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Another Locally Acquired Dengue Fever Case Confirmed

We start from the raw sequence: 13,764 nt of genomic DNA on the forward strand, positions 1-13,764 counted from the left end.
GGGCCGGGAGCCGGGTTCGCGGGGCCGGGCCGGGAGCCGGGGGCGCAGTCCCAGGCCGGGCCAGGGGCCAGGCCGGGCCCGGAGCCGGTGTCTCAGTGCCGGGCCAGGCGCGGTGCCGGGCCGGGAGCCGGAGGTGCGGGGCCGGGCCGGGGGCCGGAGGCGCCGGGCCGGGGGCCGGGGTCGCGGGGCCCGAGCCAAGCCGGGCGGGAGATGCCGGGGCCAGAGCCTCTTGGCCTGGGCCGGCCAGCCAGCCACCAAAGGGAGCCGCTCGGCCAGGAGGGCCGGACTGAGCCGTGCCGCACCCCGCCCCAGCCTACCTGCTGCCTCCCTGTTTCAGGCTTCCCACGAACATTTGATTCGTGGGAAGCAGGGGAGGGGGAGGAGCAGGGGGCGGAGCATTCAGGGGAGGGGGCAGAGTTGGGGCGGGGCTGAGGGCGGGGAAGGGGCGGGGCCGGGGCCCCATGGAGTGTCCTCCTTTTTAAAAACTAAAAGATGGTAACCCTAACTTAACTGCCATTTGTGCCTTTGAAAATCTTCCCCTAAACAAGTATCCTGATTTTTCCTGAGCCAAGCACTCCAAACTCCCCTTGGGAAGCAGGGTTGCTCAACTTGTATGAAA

DPHSS Updates Number of Locally Acquired Dengue Infection Cases; Gives Safety Tips for Halloween Treaters On Monday, October 28, 2019, the Guam Public Health Laboratory of the Department of Public Health and Social Services (DPHSS) tested and confirmed another positive case of dengue fever.  An epidemiologic investigation has determined that it is a locally acquired infection.  This brings the total number of confirmed locally-acquired dengue cases to 11 and seven imported cases. DPHSS continues to receive reports of suspect cases as a result of the department’s increased community outreach and timely reporting by Guam healthcare providers.  As a reminder, the dengue virus is transmitted to humans by the bite of an infected mosquito and cannot spread directly from person-to-person.  The community is advised to avoid mosquito bites and eliminate its breeding sites to help stop the spread of dengue virus. The DPHSS Epidemiology and Surveillance Team continues to investigate any newly confirmed cases.  Additionally, DPHSS, through its vendors, continues to conduct pesticide application in areas of surveillance identified by the DPHSS. Pesticide control professionals apply EPA-approved pesticides to these areas of surveillance where written consent has been given by the home or building owner. Safety Tips for Halloween Night As Halloween approaches, the Department of Public Health and Social Services recommends the following simple steps for an enjoyable and safe Halloween: DPHSS advises everyone to be vigilant against mosquito bites to help stop the spread of dengue: · Use insect repellent with EPA-approved active ingredients:  DEET, Picaridin (known as KBR 3023 and icaridin outside the US), IR3535, oil of lemon eucalyptus (OLE), para-methane-diol (PMD) or 2-undecanone.  · Wear light-colored long-sleeved shirts and long pants. · Always follow the product label instructions. · Re-apply insect repellent as directed. · Do NOT spray repellent on the skin under the clothing.  Tips for babies and children: · Always follow instructions when applying insect repellent to children. · Do not use insect repellent on babies younger than 2 months old. Instead, dress your child in clothing that covers arms and legs. · Cover strollers and baby carriers with mosquito netting. · Do not use products containing oil of lemon eucalyptus (OLE) or para-menthane-diol (PMD) on children under 3 years old. · Adults: Spray insect repellent onto your hands and then apply to a child’s face.   Do not apply insect repellent to a child’s hands, eyes, mouth, cuts, or irritated skin. Educational Materials and Presentations Informational briefings can be made available to organizations upon request.   Also, posters and educational materials are available at the department’s website for download.  Visit   For more information contact at (671) 735-7297.

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